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Seven-Day Practical Faith Blog: The Role of the Circle of Support

The grandson stood up to speak at the joint memorial service for his grandparents, who had died within days of each other. Without a father in his life, these grandparents had gotten deeply involved in the man's life to help raise him.

At the memorial, the grandson thanked the attendees who were friends with his grandparents. He said, "It takes a village to raise a child. It doesn't mean the village is always directly involved. By supporting my grandparents, you enabled them to support me."

This moment inspired me to present to you an idea that is not my own, proposed more than a decade ago, yet you might not have heard about it. It's a grief support model called Circles of Support, based on Ring Theory by psychologist Susan Silk and husband Barry Goldman.

Let's use the example of a widow who has lost her husband. She is in the center of the circle. Around her in the next ring might be other family members, including siblings of her husband. Close friends and other family members might be in that ring or farther out. From there might be work colleagues or others that knew the family, but the outer rings also include people who are friends of the family or friends of the friends.

The basic rule of this arrangement is that you support inward, and seek support outward. Let's take the case of the sister of the husband. (I understand you could argue that she is in the most inner circle herself, but I'm only placing the widow there). The sister's job is to support the widow in her grief. However, the sister obviously has her own grief to deal with. The idea is to not lay her grief onto the widow. She can't let her own needs impede on what the widow needs.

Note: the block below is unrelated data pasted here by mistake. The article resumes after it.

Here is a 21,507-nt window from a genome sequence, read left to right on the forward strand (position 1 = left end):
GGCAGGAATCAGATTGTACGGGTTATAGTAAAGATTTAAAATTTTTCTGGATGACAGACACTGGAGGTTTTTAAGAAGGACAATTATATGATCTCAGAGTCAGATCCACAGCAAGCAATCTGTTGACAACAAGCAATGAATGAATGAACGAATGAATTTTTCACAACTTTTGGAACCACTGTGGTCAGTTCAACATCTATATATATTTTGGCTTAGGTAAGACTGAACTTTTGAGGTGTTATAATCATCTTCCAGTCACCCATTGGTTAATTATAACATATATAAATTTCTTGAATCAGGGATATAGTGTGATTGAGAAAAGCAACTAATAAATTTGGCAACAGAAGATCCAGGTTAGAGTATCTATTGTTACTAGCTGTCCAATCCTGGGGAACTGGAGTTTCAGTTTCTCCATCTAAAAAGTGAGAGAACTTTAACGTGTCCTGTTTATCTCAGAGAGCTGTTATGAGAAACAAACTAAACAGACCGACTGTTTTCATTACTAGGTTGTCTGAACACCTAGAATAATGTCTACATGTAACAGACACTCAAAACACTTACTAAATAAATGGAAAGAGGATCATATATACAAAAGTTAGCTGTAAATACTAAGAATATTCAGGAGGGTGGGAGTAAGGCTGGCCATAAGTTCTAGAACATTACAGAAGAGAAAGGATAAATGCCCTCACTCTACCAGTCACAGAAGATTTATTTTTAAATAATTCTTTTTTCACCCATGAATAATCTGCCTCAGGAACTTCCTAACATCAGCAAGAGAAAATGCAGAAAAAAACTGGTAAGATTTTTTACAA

The sister doesn't find her support in the widow, but in a circle farther out; perhaps from her best friend. She leans on her best friend to help her through this time.

Supporting the sister may be taxing on the best friend. She can't complain about this to the sister, so where does this best friend find the energy and replenishment to help the sister? She turns farther outward to her parents, another friend or sibling, a therapist, or so on.

It's tempting to be all things to everybody all the time. The widow may feel obligated to address the feelings of the sister and others. But aside from, say, her young children if she has any, she does not have that obligation on this occasion. She can tend to her own needs and seek help from others.

Oh, don't worry. The widow will eventually get her turn to help others, right? Crisis comes to everyone. There will be a crisis where the widow can support inward to the sister and extend outward to find her own support.

This is how we find community. The church is one such necessary community; a congregation, a small group, pastors, and others can provide the support we need from other people.

Ultimately, we are putting our faith into practice by helping others and by seeking help from God and other people. We are the village that it takes to aid the one in need. We also allow others to be kind by accepting their kindness when we need it most.

Would you be interested in a book that has not only informed and inspired individuals in crisis, but has enabled chaplains and counselors to help others in their practices? I wrote a book on personal crisis management called "The Next Thing: A Christian Model for Dealing with Crisis in Personal Life," a finalist for the 2024 Christian Indie Award. Crisis comes to everyone; prepare for your next crisis by reading this book. You can find it at or at Amazon and other online booksellers.

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